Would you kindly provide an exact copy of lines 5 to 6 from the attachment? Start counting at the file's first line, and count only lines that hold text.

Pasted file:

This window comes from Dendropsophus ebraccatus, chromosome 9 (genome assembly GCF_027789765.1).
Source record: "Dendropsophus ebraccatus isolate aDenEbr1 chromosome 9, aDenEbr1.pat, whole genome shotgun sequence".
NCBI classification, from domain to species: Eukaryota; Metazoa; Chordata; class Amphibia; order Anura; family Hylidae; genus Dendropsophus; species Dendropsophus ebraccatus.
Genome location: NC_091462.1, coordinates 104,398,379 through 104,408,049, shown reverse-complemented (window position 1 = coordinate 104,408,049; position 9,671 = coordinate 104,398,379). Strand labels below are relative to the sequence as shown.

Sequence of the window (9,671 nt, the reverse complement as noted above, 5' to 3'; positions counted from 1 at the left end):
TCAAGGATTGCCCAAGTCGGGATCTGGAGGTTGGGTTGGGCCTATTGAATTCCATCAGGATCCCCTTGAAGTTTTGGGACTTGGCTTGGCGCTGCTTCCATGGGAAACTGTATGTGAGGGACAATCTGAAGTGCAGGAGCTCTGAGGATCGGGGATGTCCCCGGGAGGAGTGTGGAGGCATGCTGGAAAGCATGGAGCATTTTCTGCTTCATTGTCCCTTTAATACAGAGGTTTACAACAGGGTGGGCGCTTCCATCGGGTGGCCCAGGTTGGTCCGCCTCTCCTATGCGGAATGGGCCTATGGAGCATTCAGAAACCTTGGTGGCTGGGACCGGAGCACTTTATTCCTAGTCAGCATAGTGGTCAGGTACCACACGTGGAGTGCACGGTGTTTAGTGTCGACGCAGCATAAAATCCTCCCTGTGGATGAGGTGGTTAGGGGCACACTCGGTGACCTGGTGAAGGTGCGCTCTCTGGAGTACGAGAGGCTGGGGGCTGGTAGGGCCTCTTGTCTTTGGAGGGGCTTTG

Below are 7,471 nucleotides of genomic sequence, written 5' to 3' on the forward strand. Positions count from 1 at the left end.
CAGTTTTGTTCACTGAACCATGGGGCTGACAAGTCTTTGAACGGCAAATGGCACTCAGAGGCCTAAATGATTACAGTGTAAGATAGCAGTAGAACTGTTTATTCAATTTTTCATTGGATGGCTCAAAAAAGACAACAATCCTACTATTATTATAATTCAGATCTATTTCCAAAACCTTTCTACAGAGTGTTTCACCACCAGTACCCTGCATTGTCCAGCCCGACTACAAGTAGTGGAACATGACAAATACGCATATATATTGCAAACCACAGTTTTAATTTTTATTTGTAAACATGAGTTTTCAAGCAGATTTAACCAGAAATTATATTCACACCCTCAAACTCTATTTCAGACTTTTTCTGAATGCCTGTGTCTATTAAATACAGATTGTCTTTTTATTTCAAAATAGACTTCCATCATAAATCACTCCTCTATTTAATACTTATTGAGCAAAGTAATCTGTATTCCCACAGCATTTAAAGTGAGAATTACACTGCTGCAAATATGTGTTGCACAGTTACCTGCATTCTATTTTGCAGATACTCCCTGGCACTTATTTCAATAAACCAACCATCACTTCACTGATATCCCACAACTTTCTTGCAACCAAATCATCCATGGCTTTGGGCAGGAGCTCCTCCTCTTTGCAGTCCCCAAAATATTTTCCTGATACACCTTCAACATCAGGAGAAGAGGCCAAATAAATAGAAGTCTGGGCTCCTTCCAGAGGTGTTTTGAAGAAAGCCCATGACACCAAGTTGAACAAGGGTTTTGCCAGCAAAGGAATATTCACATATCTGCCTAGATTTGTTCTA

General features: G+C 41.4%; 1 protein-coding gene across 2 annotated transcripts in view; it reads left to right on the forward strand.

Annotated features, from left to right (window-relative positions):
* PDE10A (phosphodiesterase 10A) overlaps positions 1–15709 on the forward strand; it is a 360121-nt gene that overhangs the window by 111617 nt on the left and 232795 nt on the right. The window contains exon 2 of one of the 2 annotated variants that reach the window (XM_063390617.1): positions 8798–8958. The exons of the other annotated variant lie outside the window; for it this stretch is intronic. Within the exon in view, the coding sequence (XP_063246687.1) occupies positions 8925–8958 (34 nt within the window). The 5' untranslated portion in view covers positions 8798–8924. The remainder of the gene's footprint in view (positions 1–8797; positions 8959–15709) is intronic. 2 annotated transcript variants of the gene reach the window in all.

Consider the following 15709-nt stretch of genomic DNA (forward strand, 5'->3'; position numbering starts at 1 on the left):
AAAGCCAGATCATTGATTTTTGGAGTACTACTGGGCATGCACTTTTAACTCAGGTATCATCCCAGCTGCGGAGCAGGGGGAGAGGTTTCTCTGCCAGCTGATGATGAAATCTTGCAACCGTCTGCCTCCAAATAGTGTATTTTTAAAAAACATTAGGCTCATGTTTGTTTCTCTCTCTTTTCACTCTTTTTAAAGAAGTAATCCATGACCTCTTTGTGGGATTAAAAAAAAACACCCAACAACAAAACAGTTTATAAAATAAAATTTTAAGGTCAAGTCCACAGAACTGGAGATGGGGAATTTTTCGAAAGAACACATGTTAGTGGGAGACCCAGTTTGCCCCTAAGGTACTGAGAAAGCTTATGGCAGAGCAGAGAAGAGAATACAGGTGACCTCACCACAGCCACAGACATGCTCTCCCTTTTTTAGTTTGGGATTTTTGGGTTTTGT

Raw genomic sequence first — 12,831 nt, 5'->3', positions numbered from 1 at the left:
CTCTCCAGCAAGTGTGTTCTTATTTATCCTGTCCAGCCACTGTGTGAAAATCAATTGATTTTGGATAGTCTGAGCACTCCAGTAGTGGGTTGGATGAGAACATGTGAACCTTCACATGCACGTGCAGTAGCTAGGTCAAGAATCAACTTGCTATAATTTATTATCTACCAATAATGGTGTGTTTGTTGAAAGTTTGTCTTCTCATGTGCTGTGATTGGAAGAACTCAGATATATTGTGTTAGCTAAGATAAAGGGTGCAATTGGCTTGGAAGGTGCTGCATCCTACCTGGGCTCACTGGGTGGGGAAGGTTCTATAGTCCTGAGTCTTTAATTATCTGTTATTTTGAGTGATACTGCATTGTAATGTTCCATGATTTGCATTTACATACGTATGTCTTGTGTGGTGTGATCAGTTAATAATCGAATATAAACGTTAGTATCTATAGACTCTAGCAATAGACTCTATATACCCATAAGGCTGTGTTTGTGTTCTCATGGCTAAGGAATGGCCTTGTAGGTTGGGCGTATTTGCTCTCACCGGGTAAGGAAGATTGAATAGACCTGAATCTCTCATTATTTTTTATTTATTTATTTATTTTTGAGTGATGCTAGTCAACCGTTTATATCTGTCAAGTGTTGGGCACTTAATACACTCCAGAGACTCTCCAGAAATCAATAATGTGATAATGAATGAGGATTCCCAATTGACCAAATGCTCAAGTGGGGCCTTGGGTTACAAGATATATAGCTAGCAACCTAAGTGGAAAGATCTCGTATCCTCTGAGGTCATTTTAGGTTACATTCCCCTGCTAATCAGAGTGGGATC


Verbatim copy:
Sequence of the window (9,671 nt, the reverse complement as noted above, 5' to 3'; positions counted from 1 at the left end):
TCAAGGATTGCCCAAGTCGGGATCTGGAGGTTGGGTTGGGCCTATTGAATTCCATCAGGATCCCCTTGAAGTTTTGGGACTTGGCTTGGCGCTGCTTCCATGGGAAACTGTATGTGAGGGACAATCTGAAGTGCAGGAGCTCTGAGGATCGGGGATGTCCCCGGGAGGAGTGTGGAGGCATGCTGGAAAGCATGGAGCATTTTCTGCTTCATTGTCCCTTTAATACAGAGGTTTACAACAGGGTGGGCGCTTCCATCGGGTGGCCCAGGTTGGTCCGCCTCTCCTATGCGGAATGGGCCTATGGAGCATTCAGAAACCTTGGTGGCTGGGACCGGAGCACTTTATTCCTAGTCAGCATAGTGGTCAGGTACCACACGTGGAGTGCACGGTGTTTAGTGTCGACGCAGCATAAAATCCTCCCTGTGGATGAGGTGGTTAGGGGCACACTCGGTGACCTGGTGAAGGTGCGCTCTCTGGAGTACGAGAGGCTGGGGGCTGGTAGGGCCTCTTGTCTTTGGAGGGGCTTTG